• Thanks to the Motability scheme I have a wheelchair accessible vehicle in which I travel as a passenger. Essentially a free car, all I have to fund is the fuel.
  • I can’t drive. Admittedly I wish I could, but the upside is that I have the freedom to drink when I’m out as I’m never the designated driver. Being chauffeured around means I can relax and enjoy the journey rather than stress over traffic and navigation.
  • Shoes never wear out and so last forever. Furthermore, if I don’t feel like wearing shoes, even to go out, I don’t have to since my feet never touch the ground.
  • I always have a comfy seat. I never have to stand around acquiring aching limbs.
  • Kids are fascinated by my wheelchair with all its buttons and mechanisms. They love to sit on my lap or climb on the back and go for a ride. I’m always happy to oblige!
  • Being unable to weight bear, I never have to worry about falling over (a common problem for me as a child). Frosty weather and black ice is no concern.
  • Being faced by an oncoming electric wheelchair causes people to instinctively move out of the way. Move or be mown down!
  • I can run into idiots and get away with it by blaming my wheelchair. Disclaimer: I accept no responsibility if you decide to follow my lead. But by all means do!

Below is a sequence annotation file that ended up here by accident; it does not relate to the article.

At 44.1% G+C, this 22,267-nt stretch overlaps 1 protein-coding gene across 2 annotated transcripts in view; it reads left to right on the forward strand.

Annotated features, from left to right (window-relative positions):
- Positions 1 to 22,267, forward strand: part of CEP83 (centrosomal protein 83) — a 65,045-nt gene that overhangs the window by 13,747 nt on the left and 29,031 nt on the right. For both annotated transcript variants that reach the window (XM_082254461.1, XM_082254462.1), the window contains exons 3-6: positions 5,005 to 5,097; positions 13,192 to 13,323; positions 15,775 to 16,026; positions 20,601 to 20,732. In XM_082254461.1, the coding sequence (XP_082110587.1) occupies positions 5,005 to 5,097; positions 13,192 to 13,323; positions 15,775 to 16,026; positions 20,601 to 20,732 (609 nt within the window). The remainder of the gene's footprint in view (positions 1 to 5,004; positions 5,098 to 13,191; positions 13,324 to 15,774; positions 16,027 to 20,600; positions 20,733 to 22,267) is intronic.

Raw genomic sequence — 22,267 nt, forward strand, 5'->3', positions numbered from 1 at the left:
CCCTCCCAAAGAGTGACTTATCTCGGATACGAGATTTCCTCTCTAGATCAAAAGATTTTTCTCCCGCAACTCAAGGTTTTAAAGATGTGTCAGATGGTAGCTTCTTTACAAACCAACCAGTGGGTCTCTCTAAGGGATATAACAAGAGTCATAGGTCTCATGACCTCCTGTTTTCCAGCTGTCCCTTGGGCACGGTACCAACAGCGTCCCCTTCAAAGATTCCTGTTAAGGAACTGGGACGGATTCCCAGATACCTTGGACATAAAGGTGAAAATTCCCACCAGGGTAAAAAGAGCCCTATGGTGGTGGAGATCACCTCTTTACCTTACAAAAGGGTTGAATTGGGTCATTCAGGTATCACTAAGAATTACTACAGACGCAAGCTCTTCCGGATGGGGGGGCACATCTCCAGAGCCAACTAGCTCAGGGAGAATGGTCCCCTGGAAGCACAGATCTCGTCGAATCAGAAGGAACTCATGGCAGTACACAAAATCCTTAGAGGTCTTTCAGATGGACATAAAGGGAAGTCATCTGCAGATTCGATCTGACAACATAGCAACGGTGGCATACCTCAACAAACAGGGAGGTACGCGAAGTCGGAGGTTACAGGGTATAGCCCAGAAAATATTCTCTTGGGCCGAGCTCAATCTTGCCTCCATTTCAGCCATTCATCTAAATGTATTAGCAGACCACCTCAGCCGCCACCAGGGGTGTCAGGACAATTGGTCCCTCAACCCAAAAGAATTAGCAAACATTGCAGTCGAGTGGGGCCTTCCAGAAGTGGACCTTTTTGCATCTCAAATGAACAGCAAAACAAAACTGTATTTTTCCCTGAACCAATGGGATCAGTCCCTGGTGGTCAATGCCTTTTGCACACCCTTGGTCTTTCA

• Similarly, if someone is getting on my nerves I can ‘accidentally’ run over their foot.
  • It’s pretty frustrating finding yourself stranded on the top floor because the only lift has malfunctioned. But there’s always a silver lining: being carried down stairs by a strapping young man is a small price to pay for such an inconvenience.
  • Determination: I believe my perseverance (some would say stubbornness) is a result of living with my disability. I have in many circumstances had to fight harder, work harder and prove myself more than I would have had I been able-bodied.

  • I’ve been introduced to many people from all walks of life (pun intended) who I would never have otherwise. Consequently I feel I have developed a broader perspective on life and a greater awareness of social diversity.
  • My limitations force me to think outside the box. As a wheelchair user there are many struggles; some small and some great. In order to overcome these challenges, I have had to continually think creatively and imaginatively. This may be through adaptive technology, home modifications or inventive DIY solutions.

Do you agree that there are not only disadvantages, but also advantages of living with a disability?

If so, what are some of the benefits and positive aspects of your disability?